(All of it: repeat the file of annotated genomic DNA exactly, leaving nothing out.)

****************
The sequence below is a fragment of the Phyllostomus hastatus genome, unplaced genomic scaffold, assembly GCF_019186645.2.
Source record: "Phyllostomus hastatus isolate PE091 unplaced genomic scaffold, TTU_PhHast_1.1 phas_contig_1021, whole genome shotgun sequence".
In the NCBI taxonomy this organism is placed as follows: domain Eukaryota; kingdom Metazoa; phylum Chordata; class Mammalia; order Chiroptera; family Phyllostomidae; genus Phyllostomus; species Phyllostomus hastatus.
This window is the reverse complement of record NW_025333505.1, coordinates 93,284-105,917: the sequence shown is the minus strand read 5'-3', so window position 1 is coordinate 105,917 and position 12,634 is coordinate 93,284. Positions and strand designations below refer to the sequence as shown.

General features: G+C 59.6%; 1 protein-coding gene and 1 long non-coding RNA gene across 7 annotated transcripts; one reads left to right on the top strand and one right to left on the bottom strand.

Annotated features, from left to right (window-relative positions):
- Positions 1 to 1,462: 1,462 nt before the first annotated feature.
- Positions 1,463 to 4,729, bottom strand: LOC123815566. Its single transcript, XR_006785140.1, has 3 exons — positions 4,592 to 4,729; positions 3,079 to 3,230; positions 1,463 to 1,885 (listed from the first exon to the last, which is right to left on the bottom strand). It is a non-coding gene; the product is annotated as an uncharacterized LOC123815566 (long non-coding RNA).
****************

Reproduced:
The sequence below is a fragment of the Phyllostomus hastatus genome, unplaced genomic scaffold, assembly GCF_019186645.2.
Source record: "Phyllostomus hastatus isolate PE091 unplaced genomic scaffold, TTU_PhHast_1.1 phas_contig_1021, whole genome shotgun sequence".
In the NCBI taxonomy this organism is placed as follows: domain Eukaryota; kingdom Metazoa; phylum Chordata; class Mammalia; order Chiroptera; family Phyllostomidae; genus Phyllostomus; species Phyllostomus hastatus.
This window is the reverse complement of record NW_025333505.1, coordinates 93,284-105,917: the sequence shown is the minus strand read 5'-3', so window position 1 is coordinate 105,917 and position 12,634 is coordinate 93,284. Positions and strand designations below refer to the sequence as shown.

General features: G+C 59.6%; 1 protein-coding gene and 1 long non-coding RNA gene across 7 annotated transcripts; one reads left to right on the top strand and one right to left on the bottom strand.

Annotated features, from left to right (window-relative positions):
- Positions 1 to 1,462: 1,462 nt before the first annotated feature.
- Positions 1,463 to 4,729, bottom strand: LOC123815566. Its single transcript, XR_006785140.1, has 3 exons — positions 4,592 to 4,729; positions 3,079 to 3,230; positions 1,463 to 1,885 (listed from the first exon to the last, which is right to left on the bottom strand). It is a non-coding gene; the product is annotated as an uncharacterized LOC123815566 (long non-coding RNA).